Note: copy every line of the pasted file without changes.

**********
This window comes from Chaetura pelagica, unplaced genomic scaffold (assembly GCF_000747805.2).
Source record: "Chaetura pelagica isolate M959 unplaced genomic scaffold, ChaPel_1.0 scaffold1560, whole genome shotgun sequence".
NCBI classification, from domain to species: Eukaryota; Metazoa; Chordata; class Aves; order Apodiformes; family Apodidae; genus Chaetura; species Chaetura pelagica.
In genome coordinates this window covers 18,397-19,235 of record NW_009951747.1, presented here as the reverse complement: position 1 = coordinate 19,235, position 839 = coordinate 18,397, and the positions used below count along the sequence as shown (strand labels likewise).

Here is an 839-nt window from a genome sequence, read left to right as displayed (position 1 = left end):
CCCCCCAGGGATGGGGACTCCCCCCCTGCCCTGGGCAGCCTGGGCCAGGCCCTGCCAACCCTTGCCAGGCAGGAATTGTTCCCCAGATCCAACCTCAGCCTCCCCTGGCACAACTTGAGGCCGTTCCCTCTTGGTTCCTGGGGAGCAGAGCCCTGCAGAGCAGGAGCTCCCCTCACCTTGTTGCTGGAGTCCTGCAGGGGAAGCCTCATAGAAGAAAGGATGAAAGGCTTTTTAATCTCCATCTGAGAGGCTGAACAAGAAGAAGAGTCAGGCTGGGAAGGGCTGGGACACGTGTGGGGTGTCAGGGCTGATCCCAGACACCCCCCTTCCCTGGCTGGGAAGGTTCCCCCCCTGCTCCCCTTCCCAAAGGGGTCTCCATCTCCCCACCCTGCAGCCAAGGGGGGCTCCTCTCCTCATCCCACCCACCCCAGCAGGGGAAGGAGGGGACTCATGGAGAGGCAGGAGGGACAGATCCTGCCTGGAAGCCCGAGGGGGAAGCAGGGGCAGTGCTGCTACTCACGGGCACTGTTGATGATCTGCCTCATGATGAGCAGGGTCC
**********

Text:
This window comes from Chaetura pelagica, unplaced genomic scaffold (assembly GCF_000747805.2).
Source record: "Chaetura pelagica isolate M959 unplaced genomic scaffold, ChaPel_1.0 scaffold1560, whole genome shotgun sequence".
NCBI classification, from domain to species: Eukaryota; Metazoa; Chordata; class Aves; order Apodiformes; family Apodidae; genus Chaetura; species Chaetura pelagica.
In genome coordinates this window covers 18,397-19,235 of record NW_009951747.1, presented here as the reverse complement: position 1 = coordinate 19,235, position 839 = coordinate 18,397, and the positions used below count along the sequence as shown (strand labels likewise).

Here is an 839-nt window from a genome sequence, read left to right as displayed (position 1 = left end):
CCCCCCAGGGATGGGGACTCCCCCCCTGCCCTGGGCAGCCTGGGCCAGGCCCTGCCAACCCTTGCCAGGCAGGAATTGTTCCCCAGATCCAACCTCAGCCTCCCCTGGCACAACTTGAGGCCGTTCCCTCTTGGTTCCTGGGGAGCAGAGCCCTGCAGAGCAGGAGCTCCCCTCACCTTGTTGCTGGAGTCCTGCAGGGGAAGCCTCATAGAAGAAAGGATGAAAGGCTTTTTAATCTCCATCTGAGAGGCTGAACAAGAAGAAGAGTCAGGCTGGGAAGGGCTGGGACACGTGTGGGGTGTCAGGGCTGATCCCAGACACCCCCCTTCCCTGGCTGGGAAGGTTCCCCCCCTGCTCCCCTTCCCAAAGGGGTCTCCATCTCCCCACCCTGCAGCCAAGGGGGGCTCCTCTCCTCATCCCACCCACCCCAGCAGGGGAAGGAGGGGACTCATGGAGAGGCAGGAGGGACAGATCCTGCCTGGAAGCCCGAGGGGGAAGCAGGGGCAGTGCTGCTACTCACGGGCACTGTTGATGATCTGCCTCATGATGAGCAGGGTCC